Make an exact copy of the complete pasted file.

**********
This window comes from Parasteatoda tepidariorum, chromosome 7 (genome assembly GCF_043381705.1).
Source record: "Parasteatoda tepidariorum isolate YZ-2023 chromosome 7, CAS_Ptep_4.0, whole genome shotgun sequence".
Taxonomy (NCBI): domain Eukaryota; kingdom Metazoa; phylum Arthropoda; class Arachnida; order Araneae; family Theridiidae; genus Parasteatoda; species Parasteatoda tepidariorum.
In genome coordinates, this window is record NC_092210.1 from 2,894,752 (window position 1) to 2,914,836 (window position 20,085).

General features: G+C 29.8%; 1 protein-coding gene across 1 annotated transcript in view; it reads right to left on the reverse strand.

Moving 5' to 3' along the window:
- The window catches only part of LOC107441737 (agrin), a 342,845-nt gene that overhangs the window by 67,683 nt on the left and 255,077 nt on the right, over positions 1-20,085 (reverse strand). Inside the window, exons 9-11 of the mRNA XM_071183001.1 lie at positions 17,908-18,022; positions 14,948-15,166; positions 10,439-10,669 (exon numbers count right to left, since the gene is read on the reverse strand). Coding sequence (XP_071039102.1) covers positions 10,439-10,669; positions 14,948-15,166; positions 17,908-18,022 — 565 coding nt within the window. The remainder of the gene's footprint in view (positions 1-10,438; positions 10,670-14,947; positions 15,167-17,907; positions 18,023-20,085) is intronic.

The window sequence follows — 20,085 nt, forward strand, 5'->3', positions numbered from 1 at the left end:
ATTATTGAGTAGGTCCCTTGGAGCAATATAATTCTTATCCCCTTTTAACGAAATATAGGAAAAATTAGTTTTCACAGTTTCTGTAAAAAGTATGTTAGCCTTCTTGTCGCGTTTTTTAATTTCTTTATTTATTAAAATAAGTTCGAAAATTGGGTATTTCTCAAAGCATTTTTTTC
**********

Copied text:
This window comes from Parasteatoda tepidariorum, chromosome 7 (genome assembly GCF_043381705.1).
Source record: "Parasteatoda tepidariorum isolate YZ-2023 chromosome 7, CAS_Ptep_4.0, whole genome shotgun sequence".
Taxonomy (NCBI): domain Eukaryota; kingdom Metazoa; phylum Arthropoda; class Arachnida; order Araneae; family Theridiidae; genus Parasteatoda; species Parasteatoda tepidariorum.
In genome coordinates, this window is record NC_092210.1 from 2,894,752 (window position 1) to 2,914,836 (window position 20,085).

General features: G+C 29.8%; 1 protein-coding gene across 1 annotated transcript in view; it reads right to left on the reverse strand.

Moving 5' to 3' along the window:
- The window catches only part of LOC107441737 (agrin), a 342,845-nt gene that overhangs the window by 67,683 nt on the left and 255,077 nt on the right, over positions 1-20,085 (reverse strand). Inside the window, exons 9-11 of the mRNA XM_071183001.1 lie at positions 17,908-18,022; positions 14,948-15,166; positions 10,439-10,669 (exon numbers count right to left, since the gene is read on the reverse strand). Coding sequence (XP_071039102.1) covers positions 10,439-10,669; positions 14,948-15,166; positions 17,908-18,022 — 565 coding nt within the window. The remainder of the gene's footprint in view (positions 1-10,438; positions 10,670-14,947; positions 15,167-17,907; positions 18,023-20,085) is intronic.

The window sequence follows — 20,085 nt, forward strand, 5'->3', positions numbered from 1 at the left end:
ATTATTGAGTAGGTCCCTTGGAGCAATATAATTCTTATCCCCTTTTAACGAAATATAGGAAAAATTAGTTTTCACAGTTTCTGTAAAAAGTATGTTAGCCTTCTTGTCGCGTTTTTTAATTTCTTTATTTATTAAAATAAGTTCGAAAATTGGGTATTTCTCAAAGCATTTTTTTC